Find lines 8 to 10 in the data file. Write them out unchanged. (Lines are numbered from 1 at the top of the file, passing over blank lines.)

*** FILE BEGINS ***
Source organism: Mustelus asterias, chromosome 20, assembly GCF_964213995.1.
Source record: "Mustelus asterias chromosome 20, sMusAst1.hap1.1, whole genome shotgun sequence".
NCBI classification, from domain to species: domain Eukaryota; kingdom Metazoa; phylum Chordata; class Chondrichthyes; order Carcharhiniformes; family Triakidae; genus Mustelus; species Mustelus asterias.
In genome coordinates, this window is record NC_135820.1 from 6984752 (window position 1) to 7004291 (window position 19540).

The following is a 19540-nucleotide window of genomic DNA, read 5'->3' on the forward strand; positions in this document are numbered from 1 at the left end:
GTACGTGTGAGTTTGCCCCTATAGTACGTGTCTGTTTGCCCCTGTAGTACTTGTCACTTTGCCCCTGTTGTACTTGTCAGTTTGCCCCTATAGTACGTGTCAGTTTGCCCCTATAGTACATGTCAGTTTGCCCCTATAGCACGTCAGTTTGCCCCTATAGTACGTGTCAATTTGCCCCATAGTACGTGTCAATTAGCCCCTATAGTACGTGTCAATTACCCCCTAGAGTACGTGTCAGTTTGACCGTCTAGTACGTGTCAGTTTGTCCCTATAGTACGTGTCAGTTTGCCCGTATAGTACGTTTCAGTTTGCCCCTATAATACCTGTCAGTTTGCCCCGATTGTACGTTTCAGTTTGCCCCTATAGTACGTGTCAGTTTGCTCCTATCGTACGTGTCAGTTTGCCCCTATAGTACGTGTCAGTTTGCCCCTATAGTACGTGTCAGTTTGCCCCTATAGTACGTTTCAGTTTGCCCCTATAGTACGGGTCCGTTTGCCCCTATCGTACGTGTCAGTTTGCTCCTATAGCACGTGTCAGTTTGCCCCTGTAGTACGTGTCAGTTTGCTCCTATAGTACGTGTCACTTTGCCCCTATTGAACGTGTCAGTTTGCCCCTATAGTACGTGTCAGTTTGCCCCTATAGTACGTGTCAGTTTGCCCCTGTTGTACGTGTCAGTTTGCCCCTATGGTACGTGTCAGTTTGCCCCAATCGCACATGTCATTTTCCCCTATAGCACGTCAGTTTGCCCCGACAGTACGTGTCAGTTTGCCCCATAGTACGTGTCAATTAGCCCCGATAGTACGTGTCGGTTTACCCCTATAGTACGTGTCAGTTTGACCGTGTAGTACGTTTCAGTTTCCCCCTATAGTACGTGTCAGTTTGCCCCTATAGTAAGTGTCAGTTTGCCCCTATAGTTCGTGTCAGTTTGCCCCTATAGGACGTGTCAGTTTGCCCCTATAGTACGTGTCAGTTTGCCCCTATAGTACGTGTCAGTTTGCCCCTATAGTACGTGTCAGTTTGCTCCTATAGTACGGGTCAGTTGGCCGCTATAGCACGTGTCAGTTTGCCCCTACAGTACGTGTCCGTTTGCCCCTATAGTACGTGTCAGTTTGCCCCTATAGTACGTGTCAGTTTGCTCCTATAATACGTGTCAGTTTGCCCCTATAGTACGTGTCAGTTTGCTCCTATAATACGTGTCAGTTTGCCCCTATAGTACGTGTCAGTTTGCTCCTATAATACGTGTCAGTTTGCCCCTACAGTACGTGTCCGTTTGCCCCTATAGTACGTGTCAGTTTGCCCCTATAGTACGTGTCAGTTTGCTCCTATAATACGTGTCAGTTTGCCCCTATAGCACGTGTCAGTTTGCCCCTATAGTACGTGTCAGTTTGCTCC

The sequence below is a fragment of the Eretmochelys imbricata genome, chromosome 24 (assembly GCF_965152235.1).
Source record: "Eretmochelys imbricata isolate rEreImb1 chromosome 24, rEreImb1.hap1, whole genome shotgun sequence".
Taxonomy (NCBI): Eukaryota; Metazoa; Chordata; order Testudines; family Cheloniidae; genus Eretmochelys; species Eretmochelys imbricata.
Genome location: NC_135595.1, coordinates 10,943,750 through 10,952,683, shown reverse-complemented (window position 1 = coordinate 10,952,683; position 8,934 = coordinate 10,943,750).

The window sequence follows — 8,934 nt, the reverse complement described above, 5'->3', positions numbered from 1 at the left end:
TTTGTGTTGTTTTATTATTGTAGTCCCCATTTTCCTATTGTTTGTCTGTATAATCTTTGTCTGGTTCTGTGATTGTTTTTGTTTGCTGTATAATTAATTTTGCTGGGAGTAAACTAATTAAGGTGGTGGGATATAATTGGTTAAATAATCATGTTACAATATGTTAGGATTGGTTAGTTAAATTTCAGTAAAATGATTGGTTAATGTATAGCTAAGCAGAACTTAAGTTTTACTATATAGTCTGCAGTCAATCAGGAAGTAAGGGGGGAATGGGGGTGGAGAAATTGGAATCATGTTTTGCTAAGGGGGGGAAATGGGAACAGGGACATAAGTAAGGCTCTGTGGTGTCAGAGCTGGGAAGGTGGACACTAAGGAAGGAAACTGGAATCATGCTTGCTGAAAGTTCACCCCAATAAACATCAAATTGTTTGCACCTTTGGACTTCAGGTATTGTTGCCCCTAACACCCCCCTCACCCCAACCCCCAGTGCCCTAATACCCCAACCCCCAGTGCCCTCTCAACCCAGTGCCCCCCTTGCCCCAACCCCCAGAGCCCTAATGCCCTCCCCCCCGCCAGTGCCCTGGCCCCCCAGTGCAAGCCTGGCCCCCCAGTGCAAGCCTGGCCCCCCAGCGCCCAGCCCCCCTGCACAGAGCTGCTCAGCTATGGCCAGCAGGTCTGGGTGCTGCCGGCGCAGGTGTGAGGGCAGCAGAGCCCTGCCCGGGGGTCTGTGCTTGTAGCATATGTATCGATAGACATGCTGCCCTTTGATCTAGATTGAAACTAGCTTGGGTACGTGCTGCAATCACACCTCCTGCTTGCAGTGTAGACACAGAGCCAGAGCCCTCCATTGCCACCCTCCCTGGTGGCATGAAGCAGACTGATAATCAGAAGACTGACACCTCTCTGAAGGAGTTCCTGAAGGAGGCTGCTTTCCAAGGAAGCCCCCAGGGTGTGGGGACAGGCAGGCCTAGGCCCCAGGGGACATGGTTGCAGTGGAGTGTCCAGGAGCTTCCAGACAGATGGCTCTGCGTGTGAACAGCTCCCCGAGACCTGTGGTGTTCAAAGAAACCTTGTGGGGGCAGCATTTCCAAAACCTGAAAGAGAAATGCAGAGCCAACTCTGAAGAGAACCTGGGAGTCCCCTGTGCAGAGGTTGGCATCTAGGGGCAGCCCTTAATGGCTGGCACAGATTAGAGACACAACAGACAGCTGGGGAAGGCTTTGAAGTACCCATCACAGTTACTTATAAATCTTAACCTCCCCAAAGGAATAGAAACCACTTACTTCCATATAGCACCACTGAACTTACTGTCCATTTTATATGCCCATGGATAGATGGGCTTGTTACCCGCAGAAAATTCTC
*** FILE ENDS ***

Source record: "Eretmochelys imbricata isolate rEreImb1 chromosome 24, rEreImb1.hap1, whole genome shotgun sequence".
Taxonomy (NCBI): Eukaryota; Metazoa; Chordata; order Testudines; family Cheloniidae; genus Eretmochelys; species Eretmochelys imbricata.
Genome location: NC_135595.1, coordinates 10,943,750 through 10,952,683, shown reverse-complemented (window position 1 = coordinate 10,952,683; position 8,934 = coordinate 10,943,750).